Jill was loved and supported by so many. Four families embraced Jill as if she had been blood kin, especially after Malcolm passed away including the Staytons, the Dolces, the Cowdens and the Finleys. Mark Finley’s stalwart support in ensuring Jill was able to attend Mass each Saturday meant the world to her.
The family would like to express their thanks to Thomas Hernandez, Mary Weed and Patience Buchanan for going above and beyond in their caregiving support.
No flowers, please. You know what Jill would have thought of that. Every plant or flower that was ever delivered to her home never lasted long. In lieu of gifts, please consider making a gift in her memory to Austin Pets Alive! www.austinpetsalive.org where Jill adopted beloved Ears or to the Alumni Scholarship Fund at St. Michael’s Catholic Academy. St. Michael’s is grateful to Jill Graham for inspiring generations of students. Memorial gifts can be made in Jill’s honor by visiting www.SMCA.com/alumnigiving or by contacting the Development Office at 512-225-0838 or email@example.com. All Jill Graham memorial gift donors will be recognized in the school’s annual report.
A memorial celebration of Jill’s extraordinary life will be held on Saturday, March 28, at 10:00 am at St. Austin Catholic Parish located at 2026 Guadalupe Street in Austin with a reception immediately to follow at the church.
We all have our favorite stories of Jill. Please share those in the online guest book at www.wcfish.com. or bring a favorite memory to the reception where it will be included in a memorial scrapbook.
No services are scheduled at this time. Receive a notification when services are updated.
Jill Whitman Graham
February 13, 2020
Mrs Graham's class is still the class I remember most from my Freshman year. As someone who went full liberal arts, emphasis on the arts. I can truly say she made learning fun and her many animals were always a joy to hangout with!
February 11, 2020
Mrs. Graham was my daughter, Taylor Woolley, and son, Trent Woolley's favorite biology teacher! She was not only my children's teacher, she was a colleague from St. Michael's! For many years, Mrs. Graham would pack up her precious animals and cart them to our Kindergarten classroom. With the help of her chosen students, she would passionately talk about each animal and allow the children to pet and enjoy each one. This was the highlight of our year! Thank you Mrs. Graham for your kindness and love for animals! You will be missed but never forgotten!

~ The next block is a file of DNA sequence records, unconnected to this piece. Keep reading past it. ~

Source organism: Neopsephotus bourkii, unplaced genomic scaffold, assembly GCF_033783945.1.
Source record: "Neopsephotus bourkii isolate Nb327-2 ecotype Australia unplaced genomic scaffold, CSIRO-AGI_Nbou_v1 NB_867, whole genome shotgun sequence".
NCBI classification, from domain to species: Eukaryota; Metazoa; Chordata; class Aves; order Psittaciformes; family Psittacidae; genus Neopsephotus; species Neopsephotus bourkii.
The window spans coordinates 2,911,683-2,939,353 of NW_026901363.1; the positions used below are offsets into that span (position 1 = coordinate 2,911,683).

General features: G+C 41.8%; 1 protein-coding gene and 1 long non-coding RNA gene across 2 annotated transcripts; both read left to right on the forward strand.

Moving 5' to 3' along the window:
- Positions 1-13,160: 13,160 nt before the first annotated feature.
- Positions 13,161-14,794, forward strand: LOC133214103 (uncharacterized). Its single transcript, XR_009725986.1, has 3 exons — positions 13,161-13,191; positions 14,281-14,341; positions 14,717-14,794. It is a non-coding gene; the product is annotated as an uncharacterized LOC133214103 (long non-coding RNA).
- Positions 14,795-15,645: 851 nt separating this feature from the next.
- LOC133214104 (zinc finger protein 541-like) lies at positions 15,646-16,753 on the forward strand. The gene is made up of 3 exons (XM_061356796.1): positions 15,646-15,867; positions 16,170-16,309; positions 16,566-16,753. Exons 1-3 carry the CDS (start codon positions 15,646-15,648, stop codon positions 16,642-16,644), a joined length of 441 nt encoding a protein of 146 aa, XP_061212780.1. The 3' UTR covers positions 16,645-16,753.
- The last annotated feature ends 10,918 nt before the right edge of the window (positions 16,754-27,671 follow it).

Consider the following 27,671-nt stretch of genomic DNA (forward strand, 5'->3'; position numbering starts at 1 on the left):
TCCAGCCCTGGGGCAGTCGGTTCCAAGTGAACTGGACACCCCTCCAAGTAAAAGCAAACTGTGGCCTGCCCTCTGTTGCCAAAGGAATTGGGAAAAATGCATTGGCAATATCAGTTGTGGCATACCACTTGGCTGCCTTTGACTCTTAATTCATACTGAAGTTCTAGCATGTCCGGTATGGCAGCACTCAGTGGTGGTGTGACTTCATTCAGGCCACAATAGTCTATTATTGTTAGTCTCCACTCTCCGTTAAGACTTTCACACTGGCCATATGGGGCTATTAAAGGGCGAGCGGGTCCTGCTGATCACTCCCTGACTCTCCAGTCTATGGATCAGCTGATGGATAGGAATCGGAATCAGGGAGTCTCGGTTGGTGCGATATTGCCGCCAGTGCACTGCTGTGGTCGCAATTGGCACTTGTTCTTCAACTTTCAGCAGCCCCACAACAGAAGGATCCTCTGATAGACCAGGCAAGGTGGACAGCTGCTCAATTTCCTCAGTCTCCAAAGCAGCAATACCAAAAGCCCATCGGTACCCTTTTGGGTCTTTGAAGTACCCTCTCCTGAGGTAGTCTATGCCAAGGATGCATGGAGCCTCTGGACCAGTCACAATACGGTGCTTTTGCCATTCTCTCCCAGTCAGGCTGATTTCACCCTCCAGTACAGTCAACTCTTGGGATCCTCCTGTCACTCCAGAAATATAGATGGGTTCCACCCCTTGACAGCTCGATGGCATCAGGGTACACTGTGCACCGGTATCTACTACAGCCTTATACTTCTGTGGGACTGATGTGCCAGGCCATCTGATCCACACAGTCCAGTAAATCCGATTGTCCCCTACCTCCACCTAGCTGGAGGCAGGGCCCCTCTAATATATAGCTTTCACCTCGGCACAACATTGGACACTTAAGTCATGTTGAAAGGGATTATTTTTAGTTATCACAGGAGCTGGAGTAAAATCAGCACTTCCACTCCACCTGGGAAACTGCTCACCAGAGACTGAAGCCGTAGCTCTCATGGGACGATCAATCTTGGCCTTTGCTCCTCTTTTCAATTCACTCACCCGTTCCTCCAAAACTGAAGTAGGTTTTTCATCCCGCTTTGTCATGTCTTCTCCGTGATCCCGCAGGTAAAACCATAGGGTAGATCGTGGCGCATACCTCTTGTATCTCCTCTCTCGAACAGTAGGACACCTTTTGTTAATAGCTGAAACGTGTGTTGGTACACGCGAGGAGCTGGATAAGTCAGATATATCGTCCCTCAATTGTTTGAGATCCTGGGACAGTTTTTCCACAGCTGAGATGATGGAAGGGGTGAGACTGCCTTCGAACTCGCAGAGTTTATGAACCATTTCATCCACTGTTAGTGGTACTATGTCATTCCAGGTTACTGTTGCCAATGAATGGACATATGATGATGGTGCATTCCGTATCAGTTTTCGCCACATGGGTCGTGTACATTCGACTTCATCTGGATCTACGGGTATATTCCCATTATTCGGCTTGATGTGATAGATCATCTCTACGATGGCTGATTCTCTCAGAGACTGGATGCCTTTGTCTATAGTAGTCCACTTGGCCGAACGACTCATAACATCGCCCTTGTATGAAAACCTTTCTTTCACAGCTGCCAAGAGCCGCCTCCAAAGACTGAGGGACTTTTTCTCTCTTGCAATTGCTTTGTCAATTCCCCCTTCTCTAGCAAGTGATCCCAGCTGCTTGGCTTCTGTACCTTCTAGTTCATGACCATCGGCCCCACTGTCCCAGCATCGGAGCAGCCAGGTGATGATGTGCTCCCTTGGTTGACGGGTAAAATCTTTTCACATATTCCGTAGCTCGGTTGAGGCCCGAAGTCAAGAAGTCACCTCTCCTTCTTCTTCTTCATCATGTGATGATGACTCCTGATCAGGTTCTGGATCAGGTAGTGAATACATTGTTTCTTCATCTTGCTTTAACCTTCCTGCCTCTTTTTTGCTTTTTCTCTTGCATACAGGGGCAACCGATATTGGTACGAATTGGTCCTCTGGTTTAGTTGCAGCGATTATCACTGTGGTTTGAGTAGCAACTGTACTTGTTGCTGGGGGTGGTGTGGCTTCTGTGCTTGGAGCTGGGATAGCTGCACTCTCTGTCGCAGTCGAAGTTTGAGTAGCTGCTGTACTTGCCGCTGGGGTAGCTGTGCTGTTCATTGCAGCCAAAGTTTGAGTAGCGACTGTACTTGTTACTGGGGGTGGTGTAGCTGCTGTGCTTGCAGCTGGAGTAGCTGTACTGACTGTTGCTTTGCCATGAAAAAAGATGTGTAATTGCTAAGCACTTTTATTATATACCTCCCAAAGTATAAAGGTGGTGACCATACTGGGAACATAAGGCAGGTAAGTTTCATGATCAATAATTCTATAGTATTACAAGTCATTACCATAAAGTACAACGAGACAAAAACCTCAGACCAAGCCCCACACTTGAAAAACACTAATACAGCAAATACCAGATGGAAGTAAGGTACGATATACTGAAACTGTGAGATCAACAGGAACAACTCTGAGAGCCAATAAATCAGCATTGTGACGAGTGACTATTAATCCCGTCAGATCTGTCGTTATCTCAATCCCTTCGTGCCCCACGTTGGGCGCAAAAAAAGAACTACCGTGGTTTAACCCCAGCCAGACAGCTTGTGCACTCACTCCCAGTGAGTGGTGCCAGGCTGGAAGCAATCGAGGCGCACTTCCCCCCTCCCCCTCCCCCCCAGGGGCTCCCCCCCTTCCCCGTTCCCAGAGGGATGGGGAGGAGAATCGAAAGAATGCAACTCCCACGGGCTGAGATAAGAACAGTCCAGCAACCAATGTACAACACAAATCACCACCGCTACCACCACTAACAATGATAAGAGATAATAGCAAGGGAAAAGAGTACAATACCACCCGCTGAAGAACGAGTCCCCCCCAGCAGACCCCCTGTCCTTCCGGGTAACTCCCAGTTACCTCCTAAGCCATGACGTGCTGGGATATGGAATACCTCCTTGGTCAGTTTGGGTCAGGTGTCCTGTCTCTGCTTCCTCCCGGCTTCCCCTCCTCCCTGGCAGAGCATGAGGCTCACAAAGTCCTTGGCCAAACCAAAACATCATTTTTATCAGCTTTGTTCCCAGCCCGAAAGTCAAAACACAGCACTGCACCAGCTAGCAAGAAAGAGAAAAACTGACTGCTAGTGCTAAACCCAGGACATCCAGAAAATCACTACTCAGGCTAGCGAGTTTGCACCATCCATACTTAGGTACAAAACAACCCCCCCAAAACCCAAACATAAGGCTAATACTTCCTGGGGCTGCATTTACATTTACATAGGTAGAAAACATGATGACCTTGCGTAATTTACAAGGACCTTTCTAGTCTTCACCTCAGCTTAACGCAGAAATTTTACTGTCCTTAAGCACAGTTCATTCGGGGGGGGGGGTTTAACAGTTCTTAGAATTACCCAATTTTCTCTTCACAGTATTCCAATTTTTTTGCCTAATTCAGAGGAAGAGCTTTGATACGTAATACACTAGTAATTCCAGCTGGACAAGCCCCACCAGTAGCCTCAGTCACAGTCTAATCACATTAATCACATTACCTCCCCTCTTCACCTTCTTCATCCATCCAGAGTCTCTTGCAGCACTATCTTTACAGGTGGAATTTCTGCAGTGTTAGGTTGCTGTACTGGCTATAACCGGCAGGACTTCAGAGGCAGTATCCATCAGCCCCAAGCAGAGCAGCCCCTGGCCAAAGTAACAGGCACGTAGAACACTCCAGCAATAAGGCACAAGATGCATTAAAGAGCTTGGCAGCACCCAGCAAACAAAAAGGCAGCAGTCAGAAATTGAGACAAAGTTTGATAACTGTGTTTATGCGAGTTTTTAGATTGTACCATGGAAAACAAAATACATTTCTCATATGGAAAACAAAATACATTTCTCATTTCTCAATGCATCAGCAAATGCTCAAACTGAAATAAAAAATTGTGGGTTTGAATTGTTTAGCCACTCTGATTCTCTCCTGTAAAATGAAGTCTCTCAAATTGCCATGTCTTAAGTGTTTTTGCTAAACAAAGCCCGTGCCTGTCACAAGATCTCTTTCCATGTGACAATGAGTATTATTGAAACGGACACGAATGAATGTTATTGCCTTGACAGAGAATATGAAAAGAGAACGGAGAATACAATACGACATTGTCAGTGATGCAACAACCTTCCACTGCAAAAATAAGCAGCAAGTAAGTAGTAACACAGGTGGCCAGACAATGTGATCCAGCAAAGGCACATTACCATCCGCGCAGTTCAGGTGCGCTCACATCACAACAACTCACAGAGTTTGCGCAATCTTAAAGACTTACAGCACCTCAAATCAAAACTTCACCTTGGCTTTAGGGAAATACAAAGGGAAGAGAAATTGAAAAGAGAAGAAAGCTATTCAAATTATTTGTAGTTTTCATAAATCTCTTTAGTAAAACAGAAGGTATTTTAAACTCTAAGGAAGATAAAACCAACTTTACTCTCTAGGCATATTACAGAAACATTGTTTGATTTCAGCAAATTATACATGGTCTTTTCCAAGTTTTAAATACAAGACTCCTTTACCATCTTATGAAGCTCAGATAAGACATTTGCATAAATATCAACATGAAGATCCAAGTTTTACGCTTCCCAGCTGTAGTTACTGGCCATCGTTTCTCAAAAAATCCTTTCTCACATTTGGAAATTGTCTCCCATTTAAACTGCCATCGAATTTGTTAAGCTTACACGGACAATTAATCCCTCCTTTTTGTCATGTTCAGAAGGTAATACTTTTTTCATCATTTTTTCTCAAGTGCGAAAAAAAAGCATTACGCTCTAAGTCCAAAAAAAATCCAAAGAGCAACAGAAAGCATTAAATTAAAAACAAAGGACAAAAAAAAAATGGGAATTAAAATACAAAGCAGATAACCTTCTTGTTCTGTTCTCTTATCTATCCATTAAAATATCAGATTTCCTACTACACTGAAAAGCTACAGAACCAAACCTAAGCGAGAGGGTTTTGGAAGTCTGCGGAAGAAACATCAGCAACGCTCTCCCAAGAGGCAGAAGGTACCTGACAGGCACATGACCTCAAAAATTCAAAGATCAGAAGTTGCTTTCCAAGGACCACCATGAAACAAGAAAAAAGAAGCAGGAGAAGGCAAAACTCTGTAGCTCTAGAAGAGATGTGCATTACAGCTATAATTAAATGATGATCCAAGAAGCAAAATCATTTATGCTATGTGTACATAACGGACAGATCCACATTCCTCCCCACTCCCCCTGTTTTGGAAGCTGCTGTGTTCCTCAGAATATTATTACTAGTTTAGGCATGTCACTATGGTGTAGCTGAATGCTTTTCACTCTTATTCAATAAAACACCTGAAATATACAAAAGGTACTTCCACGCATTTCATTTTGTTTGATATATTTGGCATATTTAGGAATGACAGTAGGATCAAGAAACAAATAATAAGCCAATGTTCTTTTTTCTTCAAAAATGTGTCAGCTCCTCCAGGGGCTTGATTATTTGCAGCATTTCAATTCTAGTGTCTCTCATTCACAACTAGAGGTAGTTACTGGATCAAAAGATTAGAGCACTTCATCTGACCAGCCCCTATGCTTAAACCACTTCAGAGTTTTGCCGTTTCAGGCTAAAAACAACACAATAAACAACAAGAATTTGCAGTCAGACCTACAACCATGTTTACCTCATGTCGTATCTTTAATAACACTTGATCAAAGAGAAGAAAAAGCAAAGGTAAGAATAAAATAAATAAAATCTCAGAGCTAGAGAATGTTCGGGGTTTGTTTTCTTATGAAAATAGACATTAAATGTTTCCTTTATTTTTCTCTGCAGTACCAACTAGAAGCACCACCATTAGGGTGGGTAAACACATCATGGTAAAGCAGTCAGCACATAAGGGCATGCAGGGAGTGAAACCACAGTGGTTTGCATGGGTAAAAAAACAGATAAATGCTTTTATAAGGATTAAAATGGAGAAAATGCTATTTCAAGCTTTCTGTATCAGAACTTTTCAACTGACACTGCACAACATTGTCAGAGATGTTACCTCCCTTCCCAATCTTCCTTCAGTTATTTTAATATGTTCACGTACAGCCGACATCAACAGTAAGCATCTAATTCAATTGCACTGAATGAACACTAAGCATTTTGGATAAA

Ms. Oggero and all the past Kindergarten Students
February 11, 2020
Parent Class of 2014 SMCA
We just moved to Austin 2010 and my daughter entered Freshman Biology . The stories she shared of animals in the classroom ; in Jills hair; her hand reaching into Biology animals and animals pooping in the sink were eye opening . It always made me think of Miss Frizzle from Magic School Bus . Active in the Parents Club , many a time Jill would just be wandering the halls and popping in checking in on Parents Club and our snacks . I came to see her as an institution of the school with Mr. Wag and Mrs. Prior .and Principal Sharon .
She truly loved teenagers .
February 8, 2020
So many Jill stories … which ones to share? Loved the Graham home full of educational materials, kids and all kinds of animals … Malcolm once remarked “we don’t even bother to count the cats”. Visitors knew to check any chair before sitting down or risk disturbing a napping feline. One of the semi-ferals lived behind the garage in Malcolm’s boat. And anything that looked like a rock in the backyard was most likely an armadillo or a tortoise.
On a recent visit to Jill’s Placid Place home I spied a HUGE shiny cockroach on the bathroom wall – extremely alert and quite healthy, waving it’s long antennae. I love animals too, but must admit, I’m squeamish when it comes to cockroaches. So I reported the giant bug to Jill, who calmly approached it, and deftly but gently scooped it up in her hands, and released it outside.
Jill truly loved, and was loved in return by, all creatures great and small
February 8, 2020
Jill was a true original. She was also an open book and loved sharing stories about her life and profession. I’ll never forget the story of the young student who disobeyed her warnings to not get the alligator out of the terrarium without her assistance. Fortunately, the student suffered a minor nip, but learned a big lesson about Jill’s admonitions.
She will live in my memories forever.